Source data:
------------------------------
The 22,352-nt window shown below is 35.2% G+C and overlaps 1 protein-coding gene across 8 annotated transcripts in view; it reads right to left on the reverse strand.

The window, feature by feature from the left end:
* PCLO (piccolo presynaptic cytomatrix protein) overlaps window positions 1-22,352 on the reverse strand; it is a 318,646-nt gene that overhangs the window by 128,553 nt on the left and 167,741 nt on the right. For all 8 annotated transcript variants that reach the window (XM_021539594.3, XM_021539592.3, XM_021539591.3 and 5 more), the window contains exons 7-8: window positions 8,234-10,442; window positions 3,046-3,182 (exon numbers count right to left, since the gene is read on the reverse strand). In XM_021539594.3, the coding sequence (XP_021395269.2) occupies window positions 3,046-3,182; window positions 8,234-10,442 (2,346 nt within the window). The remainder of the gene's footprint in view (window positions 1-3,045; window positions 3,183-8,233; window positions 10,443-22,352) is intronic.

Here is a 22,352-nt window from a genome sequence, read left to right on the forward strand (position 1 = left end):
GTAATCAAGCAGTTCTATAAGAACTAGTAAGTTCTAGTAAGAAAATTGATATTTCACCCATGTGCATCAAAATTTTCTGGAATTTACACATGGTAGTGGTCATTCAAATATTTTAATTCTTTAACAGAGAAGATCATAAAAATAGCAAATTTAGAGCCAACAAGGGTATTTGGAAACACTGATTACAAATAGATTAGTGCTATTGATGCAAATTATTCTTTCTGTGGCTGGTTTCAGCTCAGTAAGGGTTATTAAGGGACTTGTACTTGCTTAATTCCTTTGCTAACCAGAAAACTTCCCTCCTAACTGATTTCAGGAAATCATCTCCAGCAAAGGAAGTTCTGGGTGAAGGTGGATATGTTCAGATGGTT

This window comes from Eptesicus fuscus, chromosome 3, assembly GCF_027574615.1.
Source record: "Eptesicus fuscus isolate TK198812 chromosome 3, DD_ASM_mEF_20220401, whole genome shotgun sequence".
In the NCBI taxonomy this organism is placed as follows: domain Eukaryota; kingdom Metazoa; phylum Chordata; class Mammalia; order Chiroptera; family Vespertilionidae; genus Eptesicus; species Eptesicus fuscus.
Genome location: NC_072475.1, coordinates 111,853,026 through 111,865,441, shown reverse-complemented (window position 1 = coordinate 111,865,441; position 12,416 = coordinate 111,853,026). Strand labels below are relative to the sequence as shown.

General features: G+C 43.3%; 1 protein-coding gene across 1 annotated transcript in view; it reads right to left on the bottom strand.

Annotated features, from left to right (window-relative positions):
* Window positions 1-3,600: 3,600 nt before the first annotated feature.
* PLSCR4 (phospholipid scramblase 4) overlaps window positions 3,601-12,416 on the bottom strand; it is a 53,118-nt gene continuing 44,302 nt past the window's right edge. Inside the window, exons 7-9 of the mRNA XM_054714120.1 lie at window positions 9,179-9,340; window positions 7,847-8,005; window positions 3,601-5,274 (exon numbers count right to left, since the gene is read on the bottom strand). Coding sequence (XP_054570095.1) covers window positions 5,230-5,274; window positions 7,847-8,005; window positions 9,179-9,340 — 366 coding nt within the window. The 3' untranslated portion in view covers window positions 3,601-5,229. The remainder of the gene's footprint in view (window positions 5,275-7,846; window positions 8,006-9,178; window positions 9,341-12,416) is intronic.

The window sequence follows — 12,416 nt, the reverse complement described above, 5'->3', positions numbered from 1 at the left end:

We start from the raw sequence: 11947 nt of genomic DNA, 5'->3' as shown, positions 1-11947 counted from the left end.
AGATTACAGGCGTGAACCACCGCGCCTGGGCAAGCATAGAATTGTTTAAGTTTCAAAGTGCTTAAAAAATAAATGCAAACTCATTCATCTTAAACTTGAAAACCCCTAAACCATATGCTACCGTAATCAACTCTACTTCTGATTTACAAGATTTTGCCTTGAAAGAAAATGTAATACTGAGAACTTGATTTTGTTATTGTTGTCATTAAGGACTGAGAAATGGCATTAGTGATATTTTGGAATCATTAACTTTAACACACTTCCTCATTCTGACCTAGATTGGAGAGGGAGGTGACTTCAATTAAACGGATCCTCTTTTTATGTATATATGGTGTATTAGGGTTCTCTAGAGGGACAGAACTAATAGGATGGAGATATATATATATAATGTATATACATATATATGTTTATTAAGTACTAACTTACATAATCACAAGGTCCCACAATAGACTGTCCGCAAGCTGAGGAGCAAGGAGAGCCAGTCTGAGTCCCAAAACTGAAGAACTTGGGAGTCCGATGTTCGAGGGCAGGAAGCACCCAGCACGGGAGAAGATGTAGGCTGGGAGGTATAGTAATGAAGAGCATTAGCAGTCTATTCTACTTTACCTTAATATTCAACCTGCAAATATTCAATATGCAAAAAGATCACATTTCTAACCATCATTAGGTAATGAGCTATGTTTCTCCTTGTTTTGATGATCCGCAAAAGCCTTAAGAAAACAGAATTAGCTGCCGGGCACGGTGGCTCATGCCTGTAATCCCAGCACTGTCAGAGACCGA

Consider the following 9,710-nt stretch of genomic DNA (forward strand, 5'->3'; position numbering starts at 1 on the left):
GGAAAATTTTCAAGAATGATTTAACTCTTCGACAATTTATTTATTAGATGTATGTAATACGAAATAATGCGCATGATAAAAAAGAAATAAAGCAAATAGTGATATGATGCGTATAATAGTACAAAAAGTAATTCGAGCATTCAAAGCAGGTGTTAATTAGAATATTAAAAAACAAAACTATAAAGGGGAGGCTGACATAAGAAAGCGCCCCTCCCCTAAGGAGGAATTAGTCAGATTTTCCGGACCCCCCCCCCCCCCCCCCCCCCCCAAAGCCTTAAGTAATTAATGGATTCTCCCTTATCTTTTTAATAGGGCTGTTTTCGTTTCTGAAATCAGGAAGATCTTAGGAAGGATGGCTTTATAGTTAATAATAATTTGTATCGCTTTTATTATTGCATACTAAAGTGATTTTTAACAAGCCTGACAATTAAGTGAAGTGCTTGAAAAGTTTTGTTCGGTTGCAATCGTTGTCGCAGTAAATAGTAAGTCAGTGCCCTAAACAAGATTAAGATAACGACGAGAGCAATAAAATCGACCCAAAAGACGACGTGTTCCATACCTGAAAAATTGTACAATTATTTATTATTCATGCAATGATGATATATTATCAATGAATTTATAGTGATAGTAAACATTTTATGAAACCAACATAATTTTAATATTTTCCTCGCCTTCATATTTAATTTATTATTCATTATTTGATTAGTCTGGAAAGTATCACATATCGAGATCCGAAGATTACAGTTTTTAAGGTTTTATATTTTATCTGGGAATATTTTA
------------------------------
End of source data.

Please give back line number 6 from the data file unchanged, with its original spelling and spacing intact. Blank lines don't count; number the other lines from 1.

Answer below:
This window comes from Eptesicus fuscus, chromosome 3, assembly GCF_027574615.1.